Please ensure you check the module availability box for each module outline, as not all modules will run each academic year.
PHYS2611: MATHEMATICAL METHODS IN PHYSICS
|Type||Open||Level||2||Credits||20||Availability||Available in 2019/20||Module Cap||Location||Durham
- (Foundations of Physics 1 (PHYS1122) OR Physics for Geoscientists (GEOL1121)) AND ((Single Mathematics A (MATH1561) and Single Mathematics B (MATH1571)) OR (Calculus and Probability I (MATH1061) and Linear Algebra I (MATH1071))).
Excluded Combination of Modules
- Analysis in Many Variables II (MATH2031).
- This module is designed primarily for students studying Department of Physics or Natural Sciences degree programmes.
- It supports the Level 2 modules Foundations of Physics 2A (PHYS2611) and Foundations of Physics 2B (PHYS2621) by supplying the necessary mathematical tools.
- The syllabus contains:
- Vector algebra.
- Matrices and vector spaces.
- Vector calculus.
- Line and surface integrals.
- Fourier series.
- Fourier transforms.
- Laplace transforms.
- Higher order ODEs.
- Series solution of ODEs.
- PDEs: general and particular solutions.
- PDEs: separation of variables.
- Special functions.
- Having studied this module students will be familiar with some of the key results of vectors, vector integral and vector differential calculus, multivariable calculus and orthogonal curvilinear coordinates, Fourier analysis, orthogonal functions, the use of matrices, and with important mathematical tools for solving ordinary and partial differential equations occurring in a variety of physical problems.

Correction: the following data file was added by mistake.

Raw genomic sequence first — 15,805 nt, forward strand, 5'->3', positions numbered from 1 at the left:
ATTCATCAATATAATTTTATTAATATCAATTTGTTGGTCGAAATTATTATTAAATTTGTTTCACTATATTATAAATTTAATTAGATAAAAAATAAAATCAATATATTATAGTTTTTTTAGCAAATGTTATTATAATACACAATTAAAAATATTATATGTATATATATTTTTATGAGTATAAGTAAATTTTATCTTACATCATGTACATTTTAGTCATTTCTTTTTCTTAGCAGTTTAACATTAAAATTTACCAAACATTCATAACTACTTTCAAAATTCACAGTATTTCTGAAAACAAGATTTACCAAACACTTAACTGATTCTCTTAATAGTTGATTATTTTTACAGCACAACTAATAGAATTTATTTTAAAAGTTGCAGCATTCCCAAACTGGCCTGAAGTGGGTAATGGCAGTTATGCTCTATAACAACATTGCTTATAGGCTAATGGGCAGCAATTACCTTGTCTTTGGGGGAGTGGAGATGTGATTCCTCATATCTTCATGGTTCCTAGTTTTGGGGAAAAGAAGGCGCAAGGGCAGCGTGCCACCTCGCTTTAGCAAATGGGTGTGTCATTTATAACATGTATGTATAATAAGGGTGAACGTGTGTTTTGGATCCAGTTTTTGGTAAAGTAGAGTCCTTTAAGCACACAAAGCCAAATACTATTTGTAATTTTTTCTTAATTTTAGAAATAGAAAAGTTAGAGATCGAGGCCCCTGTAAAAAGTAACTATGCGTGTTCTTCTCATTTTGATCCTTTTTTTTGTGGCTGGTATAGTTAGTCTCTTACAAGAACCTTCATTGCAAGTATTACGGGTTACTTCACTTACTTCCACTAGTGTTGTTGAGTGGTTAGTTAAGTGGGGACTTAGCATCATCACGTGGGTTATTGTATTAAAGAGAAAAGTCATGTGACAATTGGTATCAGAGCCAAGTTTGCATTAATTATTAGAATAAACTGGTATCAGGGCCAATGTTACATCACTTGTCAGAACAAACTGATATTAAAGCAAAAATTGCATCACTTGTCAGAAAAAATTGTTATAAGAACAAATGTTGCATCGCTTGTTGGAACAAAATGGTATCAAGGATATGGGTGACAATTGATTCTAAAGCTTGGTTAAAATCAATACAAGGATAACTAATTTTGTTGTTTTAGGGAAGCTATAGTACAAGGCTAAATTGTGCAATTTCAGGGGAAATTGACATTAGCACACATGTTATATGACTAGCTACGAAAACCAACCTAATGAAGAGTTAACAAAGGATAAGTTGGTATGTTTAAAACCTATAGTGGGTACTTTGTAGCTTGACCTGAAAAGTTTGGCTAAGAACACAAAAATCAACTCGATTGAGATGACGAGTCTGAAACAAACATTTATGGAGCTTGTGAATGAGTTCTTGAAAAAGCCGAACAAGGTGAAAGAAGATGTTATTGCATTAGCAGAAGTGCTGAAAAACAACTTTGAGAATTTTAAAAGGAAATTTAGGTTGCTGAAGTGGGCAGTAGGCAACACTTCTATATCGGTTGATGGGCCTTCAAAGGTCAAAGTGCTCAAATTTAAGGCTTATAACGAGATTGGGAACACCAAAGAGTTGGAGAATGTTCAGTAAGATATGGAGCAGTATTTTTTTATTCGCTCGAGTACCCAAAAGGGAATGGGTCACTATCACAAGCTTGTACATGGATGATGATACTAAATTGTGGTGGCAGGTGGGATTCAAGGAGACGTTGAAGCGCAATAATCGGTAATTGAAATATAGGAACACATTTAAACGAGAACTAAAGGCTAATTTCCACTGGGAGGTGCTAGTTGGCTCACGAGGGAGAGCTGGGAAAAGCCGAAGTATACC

- In addition to the acquisition of subject knowledge, students will be able to apply the principles of physics to the solution of predictable and unpredictable problems.
- They will know how to produce a well-structured solution, with clearly-explained reasoning and appropriate presentation.
Modes of Teaching, Learning and Assessment and how these contribute to the learning outcomes of the module
- Teaching will be by lectures and tutorial-style workshops.
- The lectures provide the means to give concise, focused presentation of the subject matter of the module. The lecture material will be defined by, and explicitly linked to, the contents of recommended textbooks for the module, making clear where students can begin private study. When appropriate, the lectures will also be supported by the distribution of written material, or by information and relevant links on DUO.
- Regular problem exercises and workshops will give students the chance to develop their theoretical understanding and problem solving skills.
- Students will be able to obtain further help in their studies by approaching their lecturers, either after lectures or at other mutually convenient times.
- Student performance will be summatively assessed through an examination and formatively assessed through problem exercises and progress tests. The examination will provide the means for students to demonstrate the acquisition of subject knowledge and the development of their problem-solving skills. The problem exercises, progress tests and workshops will provide opportunities for feedback, for students to gauge their progress and for staff to monitor progress throughout the duration of the module.
Teaching Methods and Contact Hours
|Lectures||40||2 per week||1 hour||40|
|Preparation and Reading||142|
|Component: Examination||Component Weighting: 100%|
|Element||Length / duration||Element Weighting||Resit Opportunity|
|Written Examination||3 hours||100%|
Problem exercises and self-assessment; two progress tests, workshops (not compulsory) and problems solved therein.
■ Attendance at all activities marked with this symbol will be monitored. Students who fail to attend these activities, or to complete the summative or formative assessment specified above, will be subject to the procedures defined in the University's General Regulation V, and may be required to leave the University